These and other features and advantages will be better understood by reading the following detailed description, taken together with the drawings wherein:
The customer interaction console 100 generally has a customer side 102 (shown in
The counter module 106 may include raised counter portions 110 a, 110 b on either side of a customer interaction area 112 at the customer's location. The counter module 106 may also include a lower customer counter surface 114 and a higher customer counter surface 116 between the raised counter portions 110 a, 110 b. In the customer interaction area 112, the lower customer counter surface 114 and the higher customer counter surface 116 may have rounded edges. The counter module 106 may include a light source (not shown), such as a low voltage light source, under the front edge of the higher customer counter surface 116. The lower customer counter surface 114 may also extend in front of the raised counter portions 110 a, 110 b. The raised counter portions 110 a, 110 b may have angled surfaces 118 a, 118 b angled inwardly toward the customer interaction area 112.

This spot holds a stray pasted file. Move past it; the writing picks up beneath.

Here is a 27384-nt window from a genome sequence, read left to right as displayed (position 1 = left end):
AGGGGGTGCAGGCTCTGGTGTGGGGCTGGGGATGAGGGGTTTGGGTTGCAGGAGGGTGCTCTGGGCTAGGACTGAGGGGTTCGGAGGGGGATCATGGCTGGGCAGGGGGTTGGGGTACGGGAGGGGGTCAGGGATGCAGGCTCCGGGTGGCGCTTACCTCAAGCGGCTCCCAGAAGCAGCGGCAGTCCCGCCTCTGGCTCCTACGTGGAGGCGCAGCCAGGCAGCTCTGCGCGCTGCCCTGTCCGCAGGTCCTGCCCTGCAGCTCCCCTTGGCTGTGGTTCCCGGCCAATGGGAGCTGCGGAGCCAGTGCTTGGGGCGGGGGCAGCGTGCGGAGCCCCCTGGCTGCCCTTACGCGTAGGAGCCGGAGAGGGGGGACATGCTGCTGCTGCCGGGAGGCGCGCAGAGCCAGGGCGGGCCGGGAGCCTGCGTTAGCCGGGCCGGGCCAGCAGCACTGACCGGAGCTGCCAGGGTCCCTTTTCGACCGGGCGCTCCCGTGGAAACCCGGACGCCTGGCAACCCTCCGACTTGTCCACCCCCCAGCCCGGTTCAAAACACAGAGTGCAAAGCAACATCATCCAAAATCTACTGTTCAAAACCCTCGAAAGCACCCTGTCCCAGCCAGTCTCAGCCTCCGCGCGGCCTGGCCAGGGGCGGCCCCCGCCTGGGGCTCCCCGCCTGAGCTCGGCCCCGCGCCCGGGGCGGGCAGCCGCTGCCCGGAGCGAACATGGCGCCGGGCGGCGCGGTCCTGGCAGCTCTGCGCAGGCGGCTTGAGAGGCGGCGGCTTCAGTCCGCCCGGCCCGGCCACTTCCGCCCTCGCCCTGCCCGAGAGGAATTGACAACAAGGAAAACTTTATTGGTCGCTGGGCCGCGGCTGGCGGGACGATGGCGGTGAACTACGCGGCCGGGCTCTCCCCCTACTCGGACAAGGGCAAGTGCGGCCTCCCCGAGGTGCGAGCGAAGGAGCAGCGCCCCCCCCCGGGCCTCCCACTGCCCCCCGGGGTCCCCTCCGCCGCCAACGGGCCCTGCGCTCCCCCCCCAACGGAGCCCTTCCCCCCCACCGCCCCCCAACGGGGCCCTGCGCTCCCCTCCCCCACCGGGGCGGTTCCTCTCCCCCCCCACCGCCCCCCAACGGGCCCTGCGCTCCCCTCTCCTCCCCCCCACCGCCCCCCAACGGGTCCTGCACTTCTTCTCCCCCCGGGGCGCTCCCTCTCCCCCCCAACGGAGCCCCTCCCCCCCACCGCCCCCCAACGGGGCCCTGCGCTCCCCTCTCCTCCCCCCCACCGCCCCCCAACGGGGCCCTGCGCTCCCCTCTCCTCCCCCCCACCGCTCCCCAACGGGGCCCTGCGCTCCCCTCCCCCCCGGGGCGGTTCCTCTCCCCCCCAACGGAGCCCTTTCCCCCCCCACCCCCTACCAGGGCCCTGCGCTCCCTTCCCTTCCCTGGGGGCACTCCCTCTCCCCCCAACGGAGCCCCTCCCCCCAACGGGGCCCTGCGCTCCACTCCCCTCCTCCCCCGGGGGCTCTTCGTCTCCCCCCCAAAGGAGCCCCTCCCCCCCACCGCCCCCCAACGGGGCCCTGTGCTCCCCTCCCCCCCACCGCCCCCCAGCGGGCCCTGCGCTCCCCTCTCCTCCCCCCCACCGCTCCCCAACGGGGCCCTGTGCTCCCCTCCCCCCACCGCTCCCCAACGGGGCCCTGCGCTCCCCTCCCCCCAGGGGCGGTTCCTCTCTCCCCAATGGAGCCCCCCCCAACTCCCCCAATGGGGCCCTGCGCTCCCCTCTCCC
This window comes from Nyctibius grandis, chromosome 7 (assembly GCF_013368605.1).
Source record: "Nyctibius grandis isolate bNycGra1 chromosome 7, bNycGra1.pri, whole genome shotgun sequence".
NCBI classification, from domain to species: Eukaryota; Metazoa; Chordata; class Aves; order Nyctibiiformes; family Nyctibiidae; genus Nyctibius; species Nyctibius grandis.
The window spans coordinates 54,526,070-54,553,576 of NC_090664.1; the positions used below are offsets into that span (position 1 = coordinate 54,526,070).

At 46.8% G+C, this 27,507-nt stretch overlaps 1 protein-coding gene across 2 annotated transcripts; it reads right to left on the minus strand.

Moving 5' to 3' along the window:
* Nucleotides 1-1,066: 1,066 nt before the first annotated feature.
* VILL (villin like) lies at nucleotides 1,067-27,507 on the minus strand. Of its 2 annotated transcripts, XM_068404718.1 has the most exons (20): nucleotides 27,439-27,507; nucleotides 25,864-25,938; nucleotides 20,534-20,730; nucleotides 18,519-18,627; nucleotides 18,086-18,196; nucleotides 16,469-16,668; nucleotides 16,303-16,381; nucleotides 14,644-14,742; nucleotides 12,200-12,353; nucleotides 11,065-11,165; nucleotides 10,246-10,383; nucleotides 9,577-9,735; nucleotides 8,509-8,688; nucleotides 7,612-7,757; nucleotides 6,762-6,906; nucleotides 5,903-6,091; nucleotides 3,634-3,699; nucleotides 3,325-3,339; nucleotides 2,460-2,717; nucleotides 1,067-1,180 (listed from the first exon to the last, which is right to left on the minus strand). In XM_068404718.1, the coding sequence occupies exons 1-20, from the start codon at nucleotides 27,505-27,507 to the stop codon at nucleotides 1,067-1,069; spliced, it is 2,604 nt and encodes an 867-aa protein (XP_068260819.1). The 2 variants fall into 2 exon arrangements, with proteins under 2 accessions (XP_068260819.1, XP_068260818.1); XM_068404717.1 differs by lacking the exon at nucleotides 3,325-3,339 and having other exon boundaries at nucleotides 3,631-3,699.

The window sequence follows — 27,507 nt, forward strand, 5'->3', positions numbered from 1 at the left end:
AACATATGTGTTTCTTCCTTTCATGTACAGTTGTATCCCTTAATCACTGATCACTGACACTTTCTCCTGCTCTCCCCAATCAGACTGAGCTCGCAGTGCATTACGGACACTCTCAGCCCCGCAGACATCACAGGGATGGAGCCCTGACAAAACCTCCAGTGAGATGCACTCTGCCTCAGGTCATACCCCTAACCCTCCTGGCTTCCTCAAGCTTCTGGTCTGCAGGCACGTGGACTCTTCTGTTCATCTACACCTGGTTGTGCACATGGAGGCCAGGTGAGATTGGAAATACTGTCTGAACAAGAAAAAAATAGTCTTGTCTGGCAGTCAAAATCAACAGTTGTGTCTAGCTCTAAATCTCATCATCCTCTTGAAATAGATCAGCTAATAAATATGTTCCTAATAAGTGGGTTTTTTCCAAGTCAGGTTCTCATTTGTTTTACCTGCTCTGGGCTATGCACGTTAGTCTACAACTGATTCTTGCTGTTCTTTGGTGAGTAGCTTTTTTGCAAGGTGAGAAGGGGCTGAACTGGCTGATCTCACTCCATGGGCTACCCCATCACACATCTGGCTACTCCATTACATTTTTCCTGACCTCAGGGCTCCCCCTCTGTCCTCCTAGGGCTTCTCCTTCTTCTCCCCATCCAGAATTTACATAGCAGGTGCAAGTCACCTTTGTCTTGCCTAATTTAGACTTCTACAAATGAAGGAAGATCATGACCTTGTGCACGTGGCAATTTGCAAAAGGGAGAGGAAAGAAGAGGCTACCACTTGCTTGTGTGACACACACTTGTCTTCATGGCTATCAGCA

In one example, the counter module 106 may have a width of about 5 feet to 6 feet and a depth of about 2 feet 6 inches. The raised counter portions 110 a, 110 b may each have a width of about 2 feet and the customer interaction area 112 may be centrally located with a width of about 2 feet. The lower customer counter surface 114 may have a height of about 3 feet 4 inches from the ground and the raised counter portions 110 a, 110 b may have a height of about 4 feet 10 inches from the ground. An exemplary return module 108 may extend about 3 feet 6 inches from the counter module 106 and may have a width of about 1 foot 6 inches. Although the exemplary customer interaction console 100 is shown and described with specific dimensions, those skilled in the art will recognize that the customer interaction console may have different dimensions, shapes and configurations.